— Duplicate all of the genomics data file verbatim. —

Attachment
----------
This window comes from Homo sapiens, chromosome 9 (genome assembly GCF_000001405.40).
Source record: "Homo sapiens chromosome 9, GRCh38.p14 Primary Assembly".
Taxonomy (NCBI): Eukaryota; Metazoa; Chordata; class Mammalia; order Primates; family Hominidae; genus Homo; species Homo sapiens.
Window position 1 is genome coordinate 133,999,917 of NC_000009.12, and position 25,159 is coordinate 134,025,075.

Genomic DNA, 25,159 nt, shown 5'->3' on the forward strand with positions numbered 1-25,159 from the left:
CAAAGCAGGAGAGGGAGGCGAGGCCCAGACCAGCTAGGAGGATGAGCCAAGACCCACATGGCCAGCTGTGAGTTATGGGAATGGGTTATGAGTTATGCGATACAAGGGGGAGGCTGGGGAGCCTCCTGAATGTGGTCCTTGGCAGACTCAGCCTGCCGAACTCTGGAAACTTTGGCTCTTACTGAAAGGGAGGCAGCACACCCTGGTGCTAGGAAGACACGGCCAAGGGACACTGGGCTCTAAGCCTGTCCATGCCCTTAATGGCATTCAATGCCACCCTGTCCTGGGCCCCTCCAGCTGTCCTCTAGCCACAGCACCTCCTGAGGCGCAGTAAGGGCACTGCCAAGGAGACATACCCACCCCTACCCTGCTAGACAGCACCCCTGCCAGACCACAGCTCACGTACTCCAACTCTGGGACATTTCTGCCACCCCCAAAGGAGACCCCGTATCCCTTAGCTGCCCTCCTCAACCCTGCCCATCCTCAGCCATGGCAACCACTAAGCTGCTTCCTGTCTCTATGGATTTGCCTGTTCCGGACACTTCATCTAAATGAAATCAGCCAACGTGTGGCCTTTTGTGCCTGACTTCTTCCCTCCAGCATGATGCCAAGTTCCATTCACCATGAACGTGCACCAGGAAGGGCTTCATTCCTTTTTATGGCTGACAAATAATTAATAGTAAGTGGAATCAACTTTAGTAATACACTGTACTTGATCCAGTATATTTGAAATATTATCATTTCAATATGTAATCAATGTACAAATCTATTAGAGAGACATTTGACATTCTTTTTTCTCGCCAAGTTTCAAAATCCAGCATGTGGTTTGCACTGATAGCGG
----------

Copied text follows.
This window comes from Homo sapiens, chromosome 9 (genome assembly GCF_000001405.40).
Source record: "Homo sapiens chromosome 9, GRCh38.p14 Primary Assembly".
Taxonomy (NCBI): Eukaryota; Metazoa; Chordata; class Mammalia; order Primates; family Hominidae; genus Homo; species Homo sapiens.
Window position 1 is genome coordinate 133,999,917 of NC_000009.12, and position 25,159 is coordinate 134,025,075.

Genomic DNA, 25,159 nt, shown 5'->3' on the forward strand with positions numbered 1-25,159 from the left:
CAAAGCAGGAGAGGGAGGCGAGGCCCAGACCAGCTAGGAGGATGAGCCAAGACCCACATGGCCAGCTGTGAGTTATGGGAATGGGTTATGAGTTATGCGATACAAGGGGGAGGCTGGGGAGCCTCCTGAATGTGGTCCTTGGCAGACTCAGCCTGCCGAACTCTGGAAACTTTGGCTCTTACTGAAAGGGAGGCAGCACACCCTGGTGCTAGGAAGACACGGCCAAGGGACACTGGGCTCTAAGCCTGTCCATGCCCTTAATGGCATTCAATGCCACCCTGTCCTGGGCCCCTCCAGCTGTCCTCTAGCCACAGCACCTCCTGAGGCGCAGTAAGGGCACTGCCAAGGAGACATACCCACCCCTACCCTGCTAGACAGCACCCCTGCCAGACCACAGCTCACGTACTCCAACTCTGGGACATTTCTGCCACCCCCAAAGGAGACCCCGTATCCCTTAGCTGCCCTCCTCAACCCTGCCCATCCTCAGCCATGGCAACCACTAAGCTGCTTCCTGTCTCTATGGATTTGCCTGTTCCGGACACTTCATCTAAATGAAATCAGCCAACGTGTGGCCTTTTGTGCCTGACTTCTTCCCTCCAGCATGATGCCAAGTTCCATTCACCATGAACGTGCACCAGGAAGGGCTTCATTCCTTTTTATGGCTGACAAATAATTAATAGTAAGTGGAATCAACTTTAGTAATACACTGTACTTGATCCAGTATATTTGAAATATTATCATTTCAATATGTAATCAATGTACAAATCTATTAGAGAGACATTTGACATTCTTTTTTCTCGCCAAGTTTCAAAATCCAGCATGTGGTTTGCACTGATAGCGG